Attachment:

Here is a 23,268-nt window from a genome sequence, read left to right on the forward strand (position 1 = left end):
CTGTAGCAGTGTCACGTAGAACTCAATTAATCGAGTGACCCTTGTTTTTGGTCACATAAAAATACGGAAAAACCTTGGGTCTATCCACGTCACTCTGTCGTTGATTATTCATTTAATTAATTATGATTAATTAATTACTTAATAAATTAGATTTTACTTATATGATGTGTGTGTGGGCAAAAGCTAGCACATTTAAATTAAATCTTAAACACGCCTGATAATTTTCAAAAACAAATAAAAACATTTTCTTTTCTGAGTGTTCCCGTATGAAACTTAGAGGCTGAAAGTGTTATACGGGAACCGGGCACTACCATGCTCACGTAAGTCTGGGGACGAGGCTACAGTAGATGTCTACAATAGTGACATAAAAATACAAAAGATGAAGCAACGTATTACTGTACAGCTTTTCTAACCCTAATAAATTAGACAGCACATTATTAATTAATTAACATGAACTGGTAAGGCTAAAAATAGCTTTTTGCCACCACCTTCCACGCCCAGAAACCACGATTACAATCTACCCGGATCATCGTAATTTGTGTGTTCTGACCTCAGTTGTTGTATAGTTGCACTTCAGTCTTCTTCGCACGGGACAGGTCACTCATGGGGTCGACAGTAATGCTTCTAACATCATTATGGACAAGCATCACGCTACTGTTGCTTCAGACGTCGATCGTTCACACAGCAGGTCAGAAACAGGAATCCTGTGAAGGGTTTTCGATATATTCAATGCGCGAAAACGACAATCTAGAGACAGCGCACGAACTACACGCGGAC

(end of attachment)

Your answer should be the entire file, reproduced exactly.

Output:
Here is a 23,268-nt window from a genome sequence, read left to right on the forward strand (position 1 = left end):
CTGTAGCAGTGTCACGTAGAACTCAATTAATCGAGTGACCCTTGTTTTTGGTCACATAAAAATACGGAAAAACCTTGGGTCTATCCACGTCACTCTGTCGTTGATTATTCATTTAATTAATTATGATTAATTAATTACTTAATAAATTAGATTTTACTTATATGATGTGTGTGTGGGCAAAAGCTAGCACATTTAAATTAAATCTTAAACACGCCTGATAATTTTCAAAAACAAATAAAAACATTTTCTTTTCTGAGTGTTCCCGTATGAAACTTAGAGGCTGAAAGTGTTATACGGGAACCGGGCACTACCATGCTCACGTAAGTCTGGGGACGAGGCTACAGTAGATGTCTACAATAGTGACATAAAAATACAAAAGATGAAGCAACGTATTACTGTACAGCTTTTCTAACCCTAATAAATTAGACAGCACATTATTAATTAATTAACATGAACTGGTAAGGCTAAAAATAGCTTTTTGCCACCACCTTCCACGCCCAGAAACCACGATTACAATCTACCCGGATCATCGTAATTTGTGTGTTCTGACCTCAGTTGTTGTATAGTTGCACTTCAGTCTTCTTCGCACGGGACAGGTCACTCATGGGGTCGACAGTAATGCTTCTAACATCATTATGGACAAGCATCACGCTACTGTTGCTTCAGACGTCGATCGTTCACACAGCAGGTCAGAAACAGGAATCCTGTGAAGGGTTTTCGATATATTCAATGCGCGAAAACGACAATCTAGAGACAGCGCACGAACTACACGCGGAC